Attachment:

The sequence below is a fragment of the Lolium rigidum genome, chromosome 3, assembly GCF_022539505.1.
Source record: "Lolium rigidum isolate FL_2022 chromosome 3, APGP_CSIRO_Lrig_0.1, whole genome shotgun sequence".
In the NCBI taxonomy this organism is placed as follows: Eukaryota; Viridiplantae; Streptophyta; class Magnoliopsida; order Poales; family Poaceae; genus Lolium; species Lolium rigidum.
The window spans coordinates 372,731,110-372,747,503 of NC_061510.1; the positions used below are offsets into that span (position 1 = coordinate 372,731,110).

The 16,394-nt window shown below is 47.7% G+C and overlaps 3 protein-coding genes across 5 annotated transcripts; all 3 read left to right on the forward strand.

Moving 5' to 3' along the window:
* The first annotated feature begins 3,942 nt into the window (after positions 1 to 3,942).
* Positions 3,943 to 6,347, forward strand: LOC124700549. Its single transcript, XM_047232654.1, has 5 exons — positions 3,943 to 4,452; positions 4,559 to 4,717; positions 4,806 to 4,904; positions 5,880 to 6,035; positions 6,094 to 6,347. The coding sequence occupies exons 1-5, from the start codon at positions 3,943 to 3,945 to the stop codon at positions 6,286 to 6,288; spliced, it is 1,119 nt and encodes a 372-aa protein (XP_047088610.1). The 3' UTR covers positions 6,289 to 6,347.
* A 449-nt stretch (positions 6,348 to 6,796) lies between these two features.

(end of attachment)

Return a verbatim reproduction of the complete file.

The sequence below is a fragment of the Lolium rigidum genome, chromosome 3, assembly GCF_022539505.1.
Source record: "Lolium rigidum isolate FL_2022 chromosome 3, APGP_CSIRO_Lrig_0.1, whole genome shotgun sequence".
In the NCBI taxonomy this organism is placed as follows: Eukaryota; Viridiplantae; Streptophyta; class Magnoliopsida; order Poales; family Poaceae; genus Lolium; species Lolium rigidum.
The window spans coordinates 372,731,110-372,747,503 of NC_061510.1; the positions used below are offsets into that span (position 1 = coordinate 372,731,110).

The 16,394-nt window shown below is 47.7% G+C and overlaps 3 protein-coding genes across 5 annotated transcripts; all 3 read left to right on the forward strand.

Moving 5' to 3' along the window:
* The first annotated feature begins 3,942 nt into the window (after positions 1 to 3,942).
* Positions 3,943 to 6,347, forward strand: LOC124700549. Its single transcript, XM_047232654.1, has 5 exons — positions 3,943 to 4,452; positions 4,559 to 4,717; positions 4,806 to 4,904; positions 5,880 to 6,035; positions 6,094 to 6,347. The coding sequence occupies exons 1-5, from the start codon at positions 3,943 to 3,945 to the stop codon at positions 6,286 to 6,288; spliced, it is 1,119 nt and encodes a 372-aa protein (XP_047088610.1). The 3' UTR covers positions 6,289 to 6,347.
* A 449-nt stretch (positions 6,348 to 6,796) lies between these two features.